Leslie Gelb has plainly had it with Obama. He observes: “The negative, even dismissive, talk about the Obama White House has reached a critical point. The president must change key personnel now. Unless he speedily sets up a new team, he will be reduced to a speechmaker.” We can quibble with the tense of that sentence, but he has a point.

Indeed, Gelb provides a list of particulars. On Afghanistan:

It’s even hard to follow his latest Afghan policy. He calls Afghanistan a “war of necessity” and orders more than 30,000 new troops there, coupled with an announcement that he’ll begin withdrawing some of them in a year plus, only to see some of his advisers say he will start withdrawals and some say he won’t.

On the Middle East, Gelb writes:

Obama doesn’t know what’s really going on. Regarding the Middle East, he recently said that “I think it is absolutely true that what we did this year didn’t produce the kind of breakthrough that we wanted, and if we had anticipated some of these political problems on both sides earlier, we might not have raised expectations as high.” He had to be totally out of it not to realize that the Palestinians and Israelis were nowhere close to sitting down with each other and dealing.

Well, yes. And George Mitchell, Hillary Clinton, and everyone else on Obama’s team has enabled this fantasy.

But the strength of the indictment only undermines Gelb’s proposed remedy, which is to move Rahm Emanuel and David Axelrod to other positions, fire a bunch of other aides (including Robert Gibbs and James Jones), and get new advisers. I agree that Emanuel and Axelrod have been front and center in many of these debacles and have a hyper-partisan outlook that has proved unhelpful to Obama. I concur that Jones, to put it mildly, “has not emerged as a strategist—perhaps the key requirement of this key position.”

But do we really think a president whose thinking is as muddled as this one’s is going to be set straight by a new crew of aides? Indeed, Gelb concedes that Obama hasn’t proved he’s up for the job:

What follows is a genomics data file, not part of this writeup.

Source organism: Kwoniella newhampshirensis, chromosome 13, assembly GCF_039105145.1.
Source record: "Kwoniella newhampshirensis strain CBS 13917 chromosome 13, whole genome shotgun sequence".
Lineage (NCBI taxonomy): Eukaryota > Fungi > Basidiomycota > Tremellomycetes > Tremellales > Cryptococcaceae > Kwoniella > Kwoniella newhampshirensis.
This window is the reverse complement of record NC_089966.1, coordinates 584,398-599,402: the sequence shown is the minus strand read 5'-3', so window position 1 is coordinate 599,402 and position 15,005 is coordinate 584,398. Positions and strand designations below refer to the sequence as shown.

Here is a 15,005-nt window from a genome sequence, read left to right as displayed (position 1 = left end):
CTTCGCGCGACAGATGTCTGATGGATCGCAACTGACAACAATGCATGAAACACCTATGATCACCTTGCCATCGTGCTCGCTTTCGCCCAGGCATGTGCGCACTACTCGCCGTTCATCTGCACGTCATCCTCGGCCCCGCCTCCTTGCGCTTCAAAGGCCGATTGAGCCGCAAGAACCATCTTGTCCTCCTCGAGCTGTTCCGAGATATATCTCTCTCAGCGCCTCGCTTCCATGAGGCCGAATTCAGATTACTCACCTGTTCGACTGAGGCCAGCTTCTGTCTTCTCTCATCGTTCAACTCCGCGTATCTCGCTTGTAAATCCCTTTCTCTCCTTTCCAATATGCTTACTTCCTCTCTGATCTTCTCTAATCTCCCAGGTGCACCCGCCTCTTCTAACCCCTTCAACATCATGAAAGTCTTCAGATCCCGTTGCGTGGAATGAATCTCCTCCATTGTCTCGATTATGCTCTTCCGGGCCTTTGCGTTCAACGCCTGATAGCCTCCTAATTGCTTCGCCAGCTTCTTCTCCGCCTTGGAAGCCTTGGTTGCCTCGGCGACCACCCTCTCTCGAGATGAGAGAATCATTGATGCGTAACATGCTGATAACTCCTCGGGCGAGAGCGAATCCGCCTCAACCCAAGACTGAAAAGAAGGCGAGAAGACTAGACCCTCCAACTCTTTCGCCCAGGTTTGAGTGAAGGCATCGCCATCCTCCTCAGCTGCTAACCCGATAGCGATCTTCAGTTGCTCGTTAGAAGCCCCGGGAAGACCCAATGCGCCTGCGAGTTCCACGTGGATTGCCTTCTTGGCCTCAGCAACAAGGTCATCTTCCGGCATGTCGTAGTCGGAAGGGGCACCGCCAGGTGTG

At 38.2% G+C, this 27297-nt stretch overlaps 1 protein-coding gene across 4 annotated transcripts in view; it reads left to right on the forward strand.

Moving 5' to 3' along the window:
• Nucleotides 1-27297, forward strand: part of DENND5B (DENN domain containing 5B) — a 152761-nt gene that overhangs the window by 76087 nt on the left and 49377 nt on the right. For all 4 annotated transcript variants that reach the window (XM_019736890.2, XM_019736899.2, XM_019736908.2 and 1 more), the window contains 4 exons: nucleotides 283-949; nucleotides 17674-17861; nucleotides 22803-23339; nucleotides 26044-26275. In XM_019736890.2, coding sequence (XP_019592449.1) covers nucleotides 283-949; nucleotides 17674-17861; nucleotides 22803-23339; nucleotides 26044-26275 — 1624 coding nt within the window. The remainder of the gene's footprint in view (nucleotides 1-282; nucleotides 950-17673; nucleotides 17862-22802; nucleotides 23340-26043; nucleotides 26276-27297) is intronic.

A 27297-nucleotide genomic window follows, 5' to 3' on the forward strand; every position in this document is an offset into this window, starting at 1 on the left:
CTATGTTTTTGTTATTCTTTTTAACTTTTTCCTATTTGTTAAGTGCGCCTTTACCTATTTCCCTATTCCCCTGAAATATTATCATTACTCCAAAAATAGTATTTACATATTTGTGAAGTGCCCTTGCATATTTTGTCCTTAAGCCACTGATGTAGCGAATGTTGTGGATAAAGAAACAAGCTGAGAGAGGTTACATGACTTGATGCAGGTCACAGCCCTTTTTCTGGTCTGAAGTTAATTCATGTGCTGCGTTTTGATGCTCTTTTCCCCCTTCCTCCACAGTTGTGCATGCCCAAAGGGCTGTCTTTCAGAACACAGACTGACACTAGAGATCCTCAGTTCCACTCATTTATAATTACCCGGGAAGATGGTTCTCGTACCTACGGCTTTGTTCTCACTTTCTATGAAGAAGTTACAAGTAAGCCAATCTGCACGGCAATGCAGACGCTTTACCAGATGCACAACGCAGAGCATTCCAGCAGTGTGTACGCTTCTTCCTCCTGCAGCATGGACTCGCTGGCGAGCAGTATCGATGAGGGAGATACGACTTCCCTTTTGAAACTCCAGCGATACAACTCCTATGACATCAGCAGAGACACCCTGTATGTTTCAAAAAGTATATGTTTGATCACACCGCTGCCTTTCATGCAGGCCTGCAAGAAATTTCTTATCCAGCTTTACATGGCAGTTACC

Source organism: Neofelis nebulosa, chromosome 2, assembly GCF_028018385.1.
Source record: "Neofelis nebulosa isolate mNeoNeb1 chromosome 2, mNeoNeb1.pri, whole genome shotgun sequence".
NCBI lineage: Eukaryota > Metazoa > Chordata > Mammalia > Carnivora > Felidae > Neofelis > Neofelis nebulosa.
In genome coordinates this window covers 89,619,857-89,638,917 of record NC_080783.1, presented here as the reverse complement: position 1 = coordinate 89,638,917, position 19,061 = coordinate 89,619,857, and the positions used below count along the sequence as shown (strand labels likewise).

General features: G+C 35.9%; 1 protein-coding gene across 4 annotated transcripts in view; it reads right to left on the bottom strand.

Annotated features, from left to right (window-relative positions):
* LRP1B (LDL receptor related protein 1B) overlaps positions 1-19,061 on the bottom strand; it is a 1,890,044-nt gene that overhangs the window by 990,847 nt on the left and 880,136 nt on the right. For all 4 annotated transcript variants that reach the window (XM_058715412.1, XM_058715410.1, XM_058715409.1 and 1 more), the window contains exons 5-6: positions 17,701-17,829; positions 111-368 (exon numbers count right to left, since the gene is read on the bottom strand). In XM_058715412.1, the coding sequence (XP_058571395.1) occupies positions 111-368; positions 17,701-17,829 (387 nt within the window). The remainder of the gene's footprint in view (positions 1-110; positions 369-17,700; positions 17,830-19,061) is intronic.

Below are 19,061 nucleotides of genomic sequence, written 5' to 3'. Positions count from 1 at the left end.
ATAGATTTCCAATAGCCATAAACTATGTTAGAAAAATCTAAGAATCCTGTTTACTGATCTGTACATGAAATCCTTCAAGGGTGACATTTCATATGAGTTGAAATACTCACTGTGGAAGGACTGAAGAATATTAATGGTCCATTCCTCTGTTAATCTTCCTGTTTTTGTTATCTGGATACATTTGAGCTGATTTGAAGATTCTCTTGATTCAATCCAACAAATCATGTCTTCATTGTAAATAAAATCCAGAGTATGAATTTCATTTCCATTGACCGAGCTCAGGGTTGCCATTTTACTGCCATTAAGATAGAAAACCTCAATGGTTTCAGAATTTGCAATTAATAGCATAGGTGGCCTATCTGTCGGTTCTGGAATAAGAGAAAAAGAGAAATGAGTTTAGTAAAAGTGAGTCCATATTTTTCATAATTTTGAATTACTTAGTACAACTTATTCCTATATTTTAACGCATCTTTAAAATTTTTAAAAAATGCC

To lead America and the world, Obama has to grow far beyond his present propensity to treat problems as intellectual puzzles—to collect facts and hear the arguments. The great tasks of governing demand proven intuition in sensing what’s achievable, which buttons to push when, how to buy the time for power to take hold, how to make adjustments without flagrantly foolish rhetoric, how to avoid failures that only diminish power, and how to succeed in small as well as large ways.

Gelb’s argument boils down to the hope that better aides can substitute for a competent president. But we know that’s not how it works. There is one president who must decide between often conflicting advice. There is one president who can connect — or not — with Middle America and roll up his sleeves to make deals with opponents. And only the president can give up the pipe dream of engaging despots. (Then there’s this problem: would any smart people want a job in the Obama administration right now?)

In the end, if the American people chose unwisely in November 2008, there is only one remedy: vote for the opposition party to check the president’s worst instincts. And if that doesn’t work, replace the president, too. If Obama can’t get up to speed and dramatically shift course, I suspect that is exactly what will happen.

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